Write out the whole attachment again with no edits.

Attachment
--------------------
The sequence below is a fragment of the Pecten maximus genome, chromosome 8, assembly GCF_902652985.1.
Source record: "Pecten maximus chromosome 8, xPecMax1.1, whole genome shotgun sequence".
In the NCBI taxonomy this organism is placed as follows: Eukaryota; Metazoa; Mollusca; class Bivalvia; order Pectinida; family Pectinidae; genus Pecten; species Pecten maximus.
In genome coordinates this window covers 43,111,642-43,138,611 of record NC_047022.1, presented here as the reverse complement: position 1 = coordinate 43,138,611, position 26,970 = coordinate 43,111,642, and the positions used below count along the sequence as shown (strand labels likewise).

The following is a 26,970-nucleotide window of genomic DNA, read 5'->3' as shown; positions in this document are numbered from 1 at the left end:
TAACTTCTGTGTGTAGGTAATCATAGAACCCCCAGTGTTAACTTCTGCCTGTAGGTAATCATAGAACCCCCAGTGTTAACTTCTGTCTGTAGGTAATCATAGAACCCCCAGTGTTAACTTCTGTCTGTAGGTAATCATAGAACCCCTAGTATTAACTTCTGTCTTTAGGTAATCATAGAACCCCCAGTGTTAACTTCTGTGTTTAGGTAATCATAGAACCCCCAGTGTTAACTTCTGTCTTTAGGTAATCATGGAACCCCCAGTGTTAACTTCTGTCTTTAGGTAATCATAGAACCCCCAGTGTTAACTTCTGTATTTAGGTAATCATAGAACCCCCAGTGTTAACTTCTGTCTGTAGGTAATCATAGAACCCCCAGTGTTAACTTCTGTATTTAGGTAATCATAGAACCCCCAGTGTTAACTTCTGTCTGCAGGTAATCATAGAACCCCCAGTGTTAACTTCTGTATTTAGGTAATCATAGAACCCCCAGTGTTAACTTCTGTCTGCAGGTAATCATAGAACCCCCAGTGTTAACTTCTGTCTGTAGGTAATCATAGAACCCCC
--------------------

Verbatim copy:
The sequence below is a fragment of the Pecten maximus genome, chromosome 8, assembly GCF_902652985.1.
Source record: "Pecten maximus chromosome 8, xPecMax1.1, whole genome shotgun sequence".
In the NCBI taxonomy this organism is placed as follows: Eukaryota; Metazoa; Mollusca; class Bivalvia; order Pectinida; family Pectinidae; genus Pecten; species Pecten maximus.
In genome coordinates this window covers 43,111,642-43,138,611 of record NC_047022.1, presented here as the reverse complement: position 1 = coordinate 43,138,611, position 26,970 = coordinate 43,111,642, and the positions used below count along the sequence as shown (strand labels likewise).

The following is a 26,970-nucleotide window of genomic DNA, read 5'->3' as shown; positions in this document are numbered from 1 at the left end:
TAACTTCTGTGTGTAGGTAATCATAGAACCCCCAGTGTTAACTTCTGCCTGTAGGTAATCATAGAACCCCCAGTGTTAACTTCTGTCTGTAGGTAATCATAGAACCCCCAGTGTTAACTTCTGTCTGTAGGTAATCATAGAACCCCTAGTATTAACTTCTGTCTTTAGGTAATCATAGAACCCCCAGTGTTAACTTCTGTGTTTAGGTAATCATAGAACCCCCAGTGTTAACTTCTGTCTTTAGGTAATCATGGAACCCCCAGTGTTAACTTCTGTCTTTAGGTAATCATAGAACCCCCAGTGTTAACTTCTGTATTTAGGTAATCATAGAACCCCCAGTGTTAACTTCTGTCTGTAGGTAATCATAGAACCCCCAGTGTTAACTTCTGTATTTAGGTAATCATAGAACCCCCAGTGTTAACTTCTGTCTGCAGGTAATCATAGAACCCCCAGTGTTAACTTCTGTATTTAGGTAATCATAGAACCCCCAGTGTTAACTTCTGTCTGCAGGTAATCATAGAACCCCCAGTGTTAACTTCTGTCTGTAGGTAATCATAGAACCCCC